Singers and Jubilee Ringers. Tucker is also charged with developing and promoting strategies for revitalizing the children and youth music programs, and recruiting new members to the adult choirs. Paul W. Popiel, director of bands, traveled to Oskaloosa, Blue Valley and Lawrence Free State high schools to give clinics to area bands. He also led the KU Wind Ensemble in recording sessions for their upcoming compact disc on the Klavier label, slated for a November 2017 international release. In April, the Wind Ensemble commissioned, premiered and recorded a new work for winds and solo flute by composer Joel Puckett for KU associate professor of flute Sarah Frisof. In May, Popiel learned that the KU Wind Ensemble was one of nine college ensembles to be chosen to perform at the College Band Directors National Association biennial conference next spring. The conference is March 15 through 18 in Kansas City, MO. The students will perform at the Kauffman Center for the Performing Arts. Colin Roust, assistant professor of musicology, gave the talk “World War I as Artistic Crucible: The Early Music of Georges Auric” for the KU Libraries’ Gallery Lecture Series. As part of the presentation, Amelia Lawson, master’s student of voice; Neal Long, master’s student of voice; and Wen-Ting Ong, DMA student in piano performance, performed Auric’s Huit Poèmes de Jean Cocteau. In addition, Raffaele Cipriano, DMA student in orchestral conducting, provided interactive supertitles using new software that he designed over the course of the semester. Matthew Smith, associate director of bands, shared the podium during the Lawrence Community Orchestra’s “Russian Masters” program. Smith led the orchestra’s collaboration with Steven Spooner, associate professor of piano, who performed Tchaikovsky’s Piano Concerto No. 1 in B-flat minor. Assistant professor of music composition Ingrid Stölzel’s wind ensemble composition Panta Rhei was selected as the winner of the RED NOTE Composition Competition from a field of 427 anonymous submissions from 27 nations. On April 3, the Illinois State University Wind Ensemble, led by Martin Seggelke, performed Panta Rhei as part of the RED NOTE New Music Festival.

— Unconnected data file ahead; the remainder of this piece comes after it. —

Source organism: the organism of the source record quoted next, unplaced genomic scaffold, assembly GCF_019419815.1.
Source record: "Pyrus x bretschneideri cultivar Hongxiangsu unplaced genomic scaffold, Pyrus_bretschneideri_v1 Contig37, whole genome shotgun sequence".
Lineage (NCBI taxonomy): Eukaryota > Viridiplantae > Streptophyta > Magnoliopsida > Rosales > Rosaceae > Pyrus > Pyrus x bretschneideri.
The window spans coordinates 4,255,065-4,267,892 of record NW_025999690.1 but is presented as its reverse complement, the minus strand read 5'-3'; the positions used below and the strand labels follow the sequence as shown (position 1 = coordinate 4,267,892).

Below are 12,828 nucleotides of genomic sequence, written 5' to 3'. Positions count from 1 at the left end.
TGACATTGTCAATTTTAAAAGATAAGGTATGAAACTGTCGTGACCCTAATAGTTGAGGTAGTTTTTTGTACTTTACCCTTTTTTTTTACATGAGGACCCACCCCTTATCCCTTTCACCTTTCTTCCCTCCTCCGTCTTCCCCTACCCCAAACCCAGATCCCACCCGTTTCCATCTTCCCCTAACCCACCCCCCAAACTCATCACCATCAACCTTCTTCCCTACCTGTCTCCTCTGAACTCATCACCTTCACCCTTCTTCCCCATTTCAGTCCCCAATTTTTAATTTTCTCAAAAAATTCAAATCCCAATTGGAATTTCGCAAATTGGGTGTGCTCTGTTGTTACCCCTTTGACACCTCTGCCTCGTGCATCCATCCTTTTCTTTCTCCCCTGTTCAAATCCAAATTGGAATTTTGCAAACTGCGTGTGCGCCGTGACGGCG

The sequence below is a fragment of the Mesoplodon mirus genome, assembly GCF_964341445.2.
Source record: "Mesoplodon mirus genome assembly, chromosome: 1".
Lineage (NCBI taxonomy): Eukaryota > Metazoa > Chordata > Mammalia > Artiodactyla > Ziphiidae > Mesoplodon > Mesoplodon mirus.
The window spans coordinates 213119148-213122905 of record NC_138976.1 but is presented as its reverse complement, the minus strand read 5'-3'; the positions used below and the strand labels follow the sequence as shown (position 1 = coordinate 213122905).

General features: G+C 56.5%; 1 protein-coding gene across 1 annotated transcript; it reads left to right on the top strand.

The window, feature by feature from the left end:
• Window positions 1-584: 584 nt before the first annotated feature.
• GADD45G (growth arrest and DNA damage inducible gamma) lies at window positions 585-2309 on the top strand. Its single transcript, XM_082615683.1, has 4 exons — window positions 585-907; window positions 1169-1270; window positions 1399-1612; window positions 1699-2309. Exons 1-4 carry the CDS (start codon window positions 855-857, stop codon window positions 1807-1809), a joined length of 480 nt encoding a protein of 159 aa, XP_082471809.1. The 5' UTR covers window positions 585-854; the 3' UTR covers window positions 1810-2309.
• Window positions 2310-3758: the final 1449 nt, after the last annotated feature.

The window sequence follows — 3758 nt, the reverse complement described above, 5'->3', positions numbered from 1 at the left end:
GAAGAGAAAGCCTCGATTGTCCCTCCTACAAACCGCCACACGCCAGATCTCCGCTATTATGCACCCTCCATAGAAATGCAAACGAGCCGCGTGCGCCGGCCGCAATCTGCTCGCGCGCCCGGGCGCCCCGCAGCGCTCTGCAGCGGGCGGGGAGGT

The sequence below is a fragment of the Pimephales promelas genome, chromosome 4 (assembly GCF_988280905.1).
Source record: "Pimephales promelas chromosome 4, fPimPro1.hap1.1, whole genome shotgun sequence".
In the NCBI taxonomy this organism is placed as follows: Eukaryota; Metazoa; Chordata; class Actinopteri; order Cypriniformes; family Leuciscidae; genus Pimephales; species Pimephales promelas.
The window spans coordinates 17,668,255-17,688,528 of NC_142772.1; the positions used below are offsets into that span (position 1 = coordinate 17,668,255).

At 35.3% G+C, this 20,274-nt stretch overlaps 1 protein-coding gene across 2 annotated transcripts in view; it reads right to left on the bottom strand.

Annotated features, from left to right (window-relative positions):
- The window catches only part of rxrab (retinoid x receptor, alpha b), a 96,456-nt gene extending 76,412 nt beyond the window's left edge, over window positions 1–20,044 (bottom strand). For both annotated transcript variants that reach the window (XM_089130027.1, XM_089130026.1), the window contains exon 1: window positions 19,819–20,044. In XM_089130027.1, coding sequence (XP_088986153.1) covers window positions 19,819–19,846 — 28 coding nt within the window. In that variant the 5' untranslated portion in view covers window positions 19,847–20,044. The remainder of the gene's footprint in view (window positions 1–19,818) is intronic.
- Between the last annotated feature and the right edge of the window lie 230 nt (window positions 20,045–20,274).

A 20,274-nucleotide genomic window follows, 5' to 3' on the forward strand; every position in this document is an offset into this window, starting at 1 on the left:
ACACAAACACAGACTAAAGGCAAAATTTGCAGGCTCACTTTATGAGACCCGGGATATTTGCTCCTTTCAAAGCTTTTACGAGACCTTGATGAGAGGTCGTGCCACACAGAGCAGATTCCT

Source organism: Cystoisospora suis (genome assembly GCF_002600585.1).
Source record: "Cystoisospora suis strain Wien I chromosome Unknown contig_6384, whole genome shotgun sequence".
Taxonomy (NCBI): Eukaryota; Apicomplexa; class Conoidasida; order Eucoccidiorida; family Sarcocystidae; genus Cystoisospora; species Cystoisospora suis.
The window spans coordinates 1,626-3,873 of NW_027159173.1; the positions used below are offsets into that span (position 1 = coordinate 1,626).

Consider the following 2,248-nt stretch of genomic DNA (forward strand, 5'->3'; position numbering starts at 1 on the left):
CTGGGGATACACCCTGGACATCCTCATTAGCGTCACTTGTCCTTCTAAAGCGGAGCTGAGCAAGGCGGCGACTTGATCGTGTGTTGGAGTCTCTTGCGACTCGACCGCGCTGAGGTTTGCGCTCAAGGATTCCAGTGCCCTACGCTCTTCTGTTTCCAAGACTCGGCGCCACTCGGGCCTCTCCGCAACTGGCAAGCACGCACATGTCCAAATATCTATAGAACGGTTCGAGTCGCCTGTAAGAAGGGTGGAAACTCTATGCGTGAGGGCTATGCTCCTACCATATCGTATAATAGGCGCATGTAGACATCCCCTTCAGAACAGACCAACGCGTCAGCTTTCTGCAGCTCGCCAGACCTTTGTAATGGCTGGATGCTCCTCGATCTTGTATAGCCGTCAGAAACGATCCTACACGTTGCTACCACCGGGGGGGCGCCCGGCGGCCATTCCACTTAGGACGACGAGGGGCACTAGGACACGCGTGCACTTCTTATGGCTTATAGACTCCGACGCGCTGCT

QuickNotes - April & May 2016 - music.ku.edu